Florence Fire Department was founded on April 25, 1828 as a volunteer fire company made up of every male in Florence between the ages of 18 and 50. It decreed that each house must have its own ladder and its own leather bucket with a capacity of two gallons to be used only for fire-fighting.
With this equipment the men of Florence put out fires by forming a double line to pass buckets of water back and forth between the burning building and the nearest well or cistern.
The act also took steps to prevent fires by forbidding the keeping of more than 25 pounds of gun powder within 100 feet of a house and by forbidding the building of stables with hay, fodder, or hemp within the limits of the business district. Perhaps the most valuable clause in the act was fining anyone who turns in a false alarm ten dollars (equivalent to about $220 today) during the day and twenty dollars (about $435 today) at night.
By 1902, Florence’s fire equipment consisted of a hand-drawn two-wheel cart carrying a hose and a hook and ladder wagon pulled by horses rented at Jesse Pattons’ livery stable, located where the Negley Hotel was.
Wells and cisterns were obsolete. The town’s water system had been installed in 1890. The fire alarm system, however, was the same as it had been in 1828. When a fire broke out, someone would have to shoot a gun or run into town to announce the fire.
In 1915, the Fire Chief, Donald White, purchased its first motor vehicle, a type 20 American LaFrance (pictured in the above April 1915 photo). A phone was also installed in the fire station to be used for social calls as well as announcing fires.
In 1918 Gamewell Fire Alarm Company installed a modern five-circuit automatic repeater and positive non-interfering system of Fire Alarm boxes and a six-circuit Fire Alarm switch board. This equipment would be automatic even if all the city current were turned off.
Now housing the Abstract Company, this downtown Florence building is full of historic ‘firsts’ for Florence. As seen in this late 1940’s picture, the Lamar Furniture store resided here and was the first to be fully air-conditioned and electrically heated in downtown Florence. During renovations in 1944, the Lamar family unearthed 16 fireplaces hidden behind walls, which lead to the discovery that this was the original Florence Hotel building and was built in 1887 by William Basil Wood. The Florence Hotel was the first in the area to introduce both electricity and the telephone in 1888. In 1910, the building served as the temporary home of Rogers Surprise Store after Rogers experienced a devastating fire to their retail building on Court Street.
Thomas McGough (1906-2001) purchased the Florence bakery from M.P. Curran in 1941 and 5 years later, phased out the baking side of the business when he incorporated the Southern Frigid-Dough company.
Operating as a licensee of American Frigid-Dough, they wholesaled a line of frozen and ready to bake meat pies & dinner rolls. The plant on the corner of Poplar & College streets in Florence was specially built & occupied 11,250 square feet. They used the tagline “World’s Largest Bakery Without An Oven”.
In the late 1950s, the Southern Frigid-Dough company produced 65,000 pies per day with 90 employees. In 1958, McGough undertook a $200,000 remodeling & expansion program that would increase the plant’s capacity to 172,000 pies per day.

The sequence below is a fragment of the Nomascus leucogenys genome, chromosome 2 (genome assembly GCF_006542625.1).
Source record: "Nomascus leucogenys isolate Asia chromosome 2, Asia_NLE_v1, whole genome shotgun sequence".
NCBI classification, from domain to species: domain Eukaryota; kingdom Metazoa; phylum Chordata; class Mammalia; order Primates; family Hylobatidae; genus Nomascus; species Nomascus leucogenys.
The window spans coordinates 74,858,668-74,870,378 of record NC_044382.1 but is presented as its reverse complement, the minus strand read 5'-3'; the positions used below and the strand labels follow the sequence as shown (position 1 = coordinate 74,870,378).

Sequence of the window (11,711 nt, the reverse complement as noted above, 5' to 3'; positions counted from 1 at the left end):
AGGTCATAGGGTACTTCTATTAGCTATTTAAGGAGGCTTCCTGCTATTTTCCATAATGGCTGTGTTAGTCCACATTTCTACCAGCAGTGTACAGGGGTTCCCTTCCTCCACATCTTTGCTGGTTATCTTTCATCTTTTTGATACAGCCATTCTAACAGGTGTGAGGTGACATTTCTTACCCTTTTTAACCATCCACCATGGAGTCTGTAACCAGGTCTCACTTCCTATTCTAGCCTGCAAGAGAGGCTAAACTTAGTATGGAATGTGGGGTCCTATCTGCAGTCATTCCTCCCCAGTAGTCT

McGough retired and went into the real estate business as a home builder and one of the developers of the English Village Shopping Center.
The accounts of the “Great Western Land Pirate”, John A. Murrell are enough to fill many, many pages. A story built out of legend and exaggeration from fact, here is the condensed story.
Murrell planned his own outlaw empire with New Orleans as his capital and himself as king. With a gang of followers labeled the Mystic Clan, Murrel and his gang were robbers, counterfeiters, horse-thieves, and slave stealers. When stealing slaves, Murrell would present them with a proposal: he would steal them from their current masters, sell them three or four times, and give them freedom in the North. But, once the scam became too well known, Murrell would instead murder them. The process Murrell and his clan used when disposing of evidence was gruesome. They ripped open their victim’s belly and took out the entrails, replacing them with rocks and sunk them in rivers & creeks.
Captured by a slave in Florence near Cypress Creek (and memorialized by a local historical marker), Murrell was sentenced to jail. Murrell died nine months after leaving prison, and parts of his body were said to have been dug up and stolen. His skull is still missing, but one of his thumbs is in the possession of the Tennessee State Museum.
As stated, there is much to this legend and most cannot be separated from what might be fact. Read a full account of John A. Murrell online here.
Read more about the Tennessee State Museum displaying John Murrell’s thumb.
This editorial cartoon was featured in the April 13, 1933 issue of the New York World-Telegram newspaper. It shows a well-dressed fat man (labeled “Power Trust”) weeping into his handkerchief, a rolled-up piece of paper labeled “Plans” at his side. Behind him looms a huge dam bearing an American flag and a sign reading “Government Operation of Wilson Dam, Muscle Shoals.” In April 1933, President Roosevelt reversed the policy of his Republican predecessors and asked Congress to approve, not only the government operation of the Muscle Shoals Dam (built by the government during World War I), but also the establishment of a Tennessee Valley Authority. Private power interests, who had hoped to acquire the dam for a nominal sum, were outraged.